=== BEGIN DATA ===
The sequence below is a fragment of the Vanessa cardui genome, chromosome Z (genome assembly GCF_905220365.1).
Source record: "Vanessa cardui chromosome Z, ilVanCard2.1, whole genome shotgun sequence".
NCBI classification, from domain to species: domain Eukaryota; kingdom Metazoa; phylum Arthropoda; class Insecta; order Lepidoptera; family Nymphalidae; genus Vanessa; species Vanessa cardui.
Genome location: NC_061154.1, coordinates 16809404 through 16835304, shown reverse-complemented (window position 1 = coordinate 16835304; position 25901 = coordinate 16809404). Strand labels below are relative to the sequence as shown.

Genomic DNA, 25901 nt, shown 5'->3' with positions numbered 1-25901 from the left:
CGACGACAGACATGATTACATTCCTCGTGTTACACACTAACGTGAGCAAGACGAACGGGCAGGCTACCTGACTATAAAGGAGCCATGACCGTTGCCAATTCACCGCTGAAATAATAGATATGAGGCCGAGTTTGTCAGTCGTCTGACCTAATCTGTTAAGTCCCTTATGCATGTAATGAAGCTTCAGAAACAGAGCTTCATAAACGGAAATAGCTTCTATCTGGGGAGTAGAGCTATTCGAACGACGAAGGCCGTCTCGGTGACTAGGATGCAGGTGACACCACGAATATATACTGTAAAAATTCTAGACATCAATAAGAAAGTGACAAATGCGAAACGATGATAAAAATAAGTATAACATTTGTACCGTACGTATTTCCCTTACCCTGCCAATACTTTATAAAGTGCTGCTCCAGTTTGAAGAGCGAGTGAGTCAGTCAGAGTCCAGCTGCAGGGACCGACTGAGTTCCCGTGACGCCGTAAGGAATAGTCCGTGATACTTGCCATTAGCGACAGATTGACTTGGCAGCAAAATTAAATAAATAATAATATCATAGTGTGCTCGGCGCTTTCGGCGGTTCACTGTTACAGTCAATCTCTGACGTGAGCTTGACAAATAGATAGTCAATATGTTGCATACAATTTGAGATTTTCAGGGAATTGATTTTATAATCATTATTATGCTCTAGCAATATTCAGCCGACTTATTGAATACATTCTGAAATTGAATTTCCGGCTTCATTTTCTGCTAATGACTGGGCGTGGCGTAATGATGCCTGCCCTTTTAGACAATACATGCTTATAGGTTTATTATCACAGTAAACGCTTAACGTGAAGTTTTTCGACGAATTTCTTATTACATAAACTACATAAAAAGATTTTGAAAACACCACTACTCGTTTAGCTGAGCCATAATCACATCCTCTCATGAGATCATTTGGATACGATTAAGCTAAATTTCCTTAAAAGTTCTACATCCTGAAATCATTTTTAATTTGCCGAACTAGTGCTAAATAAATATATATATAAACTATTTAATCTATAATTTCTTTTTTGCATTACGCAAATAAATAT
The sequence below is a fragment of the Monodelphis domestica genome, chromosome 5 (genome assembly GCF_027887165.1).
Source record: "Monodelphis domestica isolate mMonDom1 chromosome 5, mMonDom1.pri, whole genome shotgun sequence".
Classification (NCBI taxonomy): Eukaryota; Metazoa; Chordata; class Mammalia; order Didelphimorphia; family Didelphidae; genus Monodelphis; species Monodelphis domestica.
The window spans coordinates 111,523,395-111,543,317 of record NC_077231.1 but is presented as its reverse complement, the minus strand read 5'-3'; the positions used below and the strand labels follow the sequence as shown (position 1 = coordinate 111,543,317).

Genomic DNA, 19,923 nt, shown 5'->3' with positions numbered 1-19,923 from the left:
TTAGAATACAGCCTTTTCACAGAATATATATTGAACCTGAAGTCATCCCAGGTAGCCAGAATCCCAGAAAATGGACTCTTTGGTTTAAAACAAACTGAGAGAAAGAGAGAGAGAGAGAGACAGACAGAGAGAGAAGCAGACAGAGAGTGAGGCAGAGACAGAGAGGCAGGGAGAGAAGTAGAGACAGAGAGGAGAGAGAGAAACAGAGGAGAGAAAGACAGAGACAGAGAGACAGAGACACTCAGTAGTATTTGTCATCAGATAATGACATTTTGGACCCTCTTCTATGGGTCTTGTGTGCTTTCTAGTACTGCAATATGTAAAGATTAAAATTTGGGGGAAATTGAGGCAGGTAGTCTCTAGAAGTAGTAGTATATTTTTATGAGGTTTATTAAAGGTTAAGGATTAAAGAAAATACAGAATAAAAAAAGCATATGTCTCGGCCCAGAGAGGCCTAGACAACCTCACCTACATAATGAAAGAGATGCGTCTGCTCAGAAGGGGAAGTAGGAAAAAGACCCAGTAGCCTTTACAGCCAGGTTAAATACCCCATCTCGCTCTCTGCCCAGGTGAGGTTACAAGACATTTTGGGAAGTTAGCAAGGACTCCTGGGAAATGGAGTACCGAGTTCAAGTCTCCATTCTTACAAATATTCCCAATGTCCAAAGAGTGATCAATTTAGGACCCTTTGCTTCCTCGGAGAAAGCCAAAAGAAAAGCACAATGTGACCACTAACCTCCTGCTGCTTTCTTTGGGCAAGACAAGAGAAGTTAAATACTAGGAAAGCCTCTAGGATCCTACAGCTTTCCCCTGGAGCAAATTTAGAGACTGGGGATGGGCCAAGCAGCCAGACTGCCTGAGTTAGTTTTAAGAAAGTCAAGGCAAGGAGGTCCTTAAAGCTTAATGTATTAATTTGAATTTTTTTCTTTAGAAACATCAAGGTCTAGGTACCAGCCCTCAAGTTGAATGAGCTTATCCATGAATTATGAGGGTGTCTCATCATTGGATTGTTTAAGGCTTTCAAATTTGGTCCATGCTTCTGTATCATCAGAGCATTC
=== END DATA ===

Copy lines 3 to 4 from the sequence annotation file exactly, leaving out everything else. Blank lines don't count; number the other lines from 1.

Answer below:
NCBI classification, from domain to species: domain Eukaryota; kingdom Metazoa; phylum Arthropoda; class Insecta; order Lepidoptera; family Nymphalidae; genus Vanessa; species Vanessa cardui.
Genome location: NC_061154.1, coordinates 16809404 through 16835304, shown reverse-complemented (window position 1 = coordinate 16835304; position 25901 = coordinate 16809404). Strand labels below are relative to the sequence as shown.